Companion Plants for Daffodils’ Fading Foliage


One of the most beloved harbingers of spring, daffodils (genus Narcissus), thrive in the plant hardiness zones 4 through 8 recommended by the United States Department of Agriculture. But as the weeks go by, the formerly beautiful blossoms are gradually succeeded by unattractive, wilting leaves. According to the Missouri Botanical Garden, this is an unpleasant but essential process because when the foliage dies, it returns nutrients to the bulb, which allows the bulb to bloom again the following spring. Although this process is undesirable, it is necessary. Many amateur gardeners chose companion plants for their daffodils with the express purpose of concealing the daffodils’ wilting leaves.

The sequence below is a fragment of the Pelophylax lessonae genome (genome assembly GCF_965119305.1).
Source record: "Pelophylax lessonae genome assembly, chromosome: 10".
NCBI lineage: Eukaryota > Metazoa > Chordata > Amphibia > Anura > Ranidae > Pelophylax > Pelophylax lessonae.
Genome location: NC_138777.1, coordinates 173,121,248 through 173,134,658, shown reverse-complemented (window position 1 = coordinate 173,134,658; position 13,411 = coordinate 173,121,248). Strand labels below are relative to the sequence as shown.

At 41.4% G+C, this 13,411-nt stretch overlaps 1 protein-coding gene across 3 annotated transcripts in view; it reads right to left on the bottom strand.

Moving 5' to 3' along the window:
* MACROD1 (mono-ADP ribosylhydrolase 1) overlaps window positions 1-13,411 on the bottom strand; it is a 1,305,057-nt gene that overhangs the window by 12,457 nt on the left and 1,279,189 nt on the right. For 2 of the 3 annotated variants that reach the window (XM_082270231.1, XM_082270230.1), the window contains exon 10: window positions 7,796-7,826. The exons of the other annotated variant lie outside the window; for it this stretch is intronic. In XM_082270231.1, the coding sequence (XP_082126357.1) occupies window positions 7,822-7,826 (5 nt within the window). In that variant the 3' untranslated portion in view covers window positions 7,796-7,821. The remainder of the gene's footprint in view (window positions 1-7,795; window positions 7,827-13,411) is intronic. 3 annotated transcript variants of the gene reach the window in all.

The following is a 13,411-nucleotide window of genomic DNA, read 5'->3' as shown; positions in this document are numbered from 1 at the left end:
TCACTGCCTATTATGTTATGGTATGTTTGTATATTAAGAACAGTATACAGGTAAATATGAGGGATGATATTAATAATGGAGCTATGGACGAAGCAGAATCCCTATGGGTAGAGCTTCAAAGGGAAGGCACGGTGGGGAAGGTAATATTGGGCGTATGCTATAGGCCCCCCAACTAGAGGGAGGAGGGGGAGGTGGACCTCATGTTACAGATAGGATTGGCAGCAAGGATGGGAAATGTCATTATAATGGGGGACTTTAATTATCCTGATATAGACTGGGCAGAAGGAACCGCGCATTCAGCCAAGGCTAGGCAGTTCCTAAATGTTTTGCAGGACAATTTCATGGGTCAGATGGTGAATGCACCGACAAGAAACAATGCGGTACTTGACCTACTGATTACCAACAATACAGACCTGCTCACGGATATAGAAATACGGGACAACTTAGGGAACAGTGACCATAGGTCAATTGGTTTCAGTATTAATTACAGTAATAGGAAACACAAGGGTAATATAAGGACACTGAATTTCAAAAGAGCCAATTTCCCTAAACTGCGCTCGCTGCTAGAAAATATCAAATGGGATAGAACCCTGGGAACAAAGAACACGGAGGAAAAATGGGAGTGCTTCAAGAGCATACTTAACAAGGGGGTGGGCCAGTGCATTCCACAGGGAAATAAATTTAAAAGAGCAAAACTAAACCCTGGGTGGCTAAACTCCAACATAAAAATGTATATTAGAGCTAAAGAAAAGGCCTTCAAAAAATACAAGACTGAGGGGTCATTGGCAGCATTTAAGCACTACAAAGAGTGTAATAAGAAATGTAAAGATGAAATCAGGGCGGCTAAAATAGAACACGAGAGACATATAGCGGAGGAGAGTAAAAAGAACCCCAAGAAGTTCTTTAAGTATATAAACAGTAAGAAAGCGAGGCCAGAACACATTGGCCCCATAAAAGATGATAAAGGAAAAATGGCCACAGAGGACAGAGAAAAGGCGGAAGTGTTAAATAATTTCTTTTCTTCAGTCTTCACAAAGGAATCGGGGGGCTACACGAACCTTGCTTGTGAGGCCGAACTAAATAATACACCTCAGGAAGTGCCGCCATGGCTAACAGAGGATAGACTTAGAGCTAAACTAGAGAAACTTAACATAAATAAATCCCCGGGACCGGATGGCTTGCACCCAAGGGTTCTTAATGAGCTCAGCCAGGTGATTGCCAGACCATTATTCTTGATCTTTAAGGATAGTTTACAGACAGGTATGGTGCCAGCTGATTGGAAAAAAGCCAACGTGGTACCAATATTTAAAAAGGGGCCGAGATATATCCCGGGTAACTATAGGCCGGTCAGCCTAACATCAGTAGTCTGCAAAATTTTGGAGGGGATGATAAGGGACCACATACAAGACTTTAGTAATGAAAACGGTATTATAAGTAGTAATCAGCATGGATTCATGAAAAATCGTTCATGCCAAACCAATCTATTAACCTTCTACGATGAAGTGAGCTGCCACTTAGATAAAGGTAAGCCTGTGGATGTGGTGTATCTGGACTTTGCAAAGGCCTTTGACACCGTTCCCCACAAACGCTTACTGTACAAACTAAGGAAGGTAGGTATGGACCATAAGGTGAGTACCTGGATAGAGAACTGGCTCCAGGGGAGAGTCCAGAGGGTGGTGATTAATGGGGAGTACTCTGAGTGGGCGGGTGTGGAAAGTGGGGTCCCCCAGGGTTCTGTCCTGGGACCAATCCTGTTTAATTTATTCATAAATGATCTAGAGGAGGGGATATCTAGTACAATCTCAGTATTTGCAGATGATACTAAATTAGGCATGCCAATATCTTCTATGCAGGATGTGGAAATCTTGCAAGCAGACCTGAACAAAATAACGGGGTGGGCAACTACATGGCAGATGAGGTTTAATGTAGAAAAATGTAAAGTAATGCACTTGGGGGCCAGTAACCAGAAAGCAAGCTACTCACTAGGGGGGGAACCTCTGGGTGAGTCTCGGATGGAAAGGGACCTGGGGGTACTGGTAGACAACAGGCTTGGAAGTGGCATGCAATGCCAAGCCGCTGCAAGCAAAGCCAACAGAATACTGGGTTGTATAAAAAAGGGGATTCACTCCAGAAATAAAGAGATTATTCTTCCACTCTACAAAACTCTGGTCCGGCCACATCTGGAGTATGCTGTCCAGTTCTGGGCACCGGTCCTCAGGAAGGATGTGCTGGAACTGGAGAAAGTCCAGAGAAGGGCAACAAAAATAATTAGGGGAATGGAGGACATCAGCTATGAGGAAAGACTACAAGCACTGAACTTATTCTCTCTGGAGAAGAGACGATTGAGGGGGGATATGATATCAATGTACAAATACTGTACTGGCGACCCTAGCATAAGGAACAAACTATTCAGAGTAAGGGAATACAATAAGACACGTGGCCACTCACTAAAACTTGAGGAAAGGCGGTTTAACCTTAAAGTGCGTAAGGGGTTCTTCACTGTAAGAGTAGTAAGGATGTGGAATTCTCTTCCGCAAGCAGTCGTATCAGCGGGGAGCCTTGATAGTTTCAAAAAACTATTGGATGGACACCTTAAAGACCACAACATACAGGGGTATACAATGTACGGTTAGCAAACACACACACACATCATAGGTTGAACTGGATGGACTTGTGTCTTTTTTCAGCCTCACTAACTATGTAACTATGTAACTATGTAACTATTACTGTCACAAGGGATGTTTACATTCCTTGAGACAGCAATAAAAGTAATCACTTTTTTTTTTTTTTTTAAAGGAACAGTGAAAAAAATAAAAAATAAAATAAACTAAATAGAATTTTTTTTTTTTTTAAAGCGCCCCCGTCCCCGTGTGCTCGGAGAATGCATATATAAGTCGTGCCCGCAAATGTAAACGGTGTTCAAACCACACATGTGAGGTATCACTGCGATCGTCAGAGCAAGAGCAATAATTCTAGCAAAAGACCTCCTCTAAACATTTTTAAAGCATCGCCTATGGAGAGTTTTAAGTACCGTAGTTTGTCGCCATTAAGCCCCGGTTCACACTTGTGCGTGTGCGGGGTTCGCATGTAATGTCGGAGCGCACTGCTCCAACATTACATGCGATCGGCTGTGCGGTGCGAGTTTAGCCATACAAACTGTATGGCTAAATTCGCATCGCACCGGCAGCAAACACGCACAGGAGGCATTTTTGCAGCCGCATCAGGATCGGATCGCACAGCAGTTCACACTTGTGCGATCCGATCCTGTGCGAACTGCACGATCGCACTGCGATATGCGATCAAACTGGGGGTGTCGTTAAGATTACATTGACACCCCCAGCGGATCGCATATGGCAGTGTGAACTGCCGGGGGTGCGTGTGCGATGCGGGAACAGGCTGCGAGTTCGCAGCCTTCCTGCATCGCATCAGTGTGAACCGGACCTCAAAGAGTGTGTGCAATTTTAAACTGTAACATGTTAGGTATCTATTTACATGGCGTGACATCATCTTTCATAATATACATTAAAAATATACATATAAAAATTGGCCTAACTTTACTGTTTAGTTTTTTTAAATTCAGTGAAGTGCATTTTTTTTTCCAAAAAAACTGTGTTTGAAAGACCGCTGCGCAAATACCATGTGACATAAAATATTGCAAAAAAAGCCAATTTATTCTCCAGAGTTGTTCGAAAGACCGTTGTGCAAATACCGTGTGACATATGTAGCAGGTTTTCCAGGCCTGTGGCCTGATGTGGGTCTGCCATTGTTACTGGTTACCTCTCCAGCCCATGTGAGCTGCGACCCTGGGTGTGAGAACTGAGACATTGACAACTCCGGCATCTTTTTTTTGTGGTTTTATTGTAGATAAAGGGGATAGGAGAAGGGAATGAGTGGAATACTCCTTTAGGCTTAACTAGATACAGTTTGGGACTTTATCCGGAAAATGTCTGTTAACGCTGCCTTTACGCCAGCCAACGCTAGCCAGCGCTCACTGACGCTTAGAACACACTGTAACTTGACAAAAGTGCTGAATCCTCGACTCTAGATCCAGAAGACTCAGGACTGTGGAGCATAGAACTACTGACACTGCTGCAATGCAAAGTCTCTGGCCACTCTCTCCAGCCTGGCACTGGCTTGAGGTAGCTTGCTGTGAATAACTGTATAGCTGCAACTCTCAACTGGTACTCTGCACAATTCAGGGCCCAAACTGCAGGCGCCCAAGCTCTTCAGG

Perennials To Hide Bulb Foliage

Daffodils and the plant known as Amsonia ‘Blue Ice’ may be found growing in virtually the same zones and conditions. These plants are hardy in USDA zones 4 through 9, and they produce blue flowers immediately after the daffodils have lost their blooms. Over time, the plants will develop clumps that may reach a height and width of up to 1.5 metres, which is sufficient to conceal the majority of the daffodil foliage when it goes brown. In addition, the foliage is not tightly packed, so it will be possible for daffodils to grow in and around the plants in later years.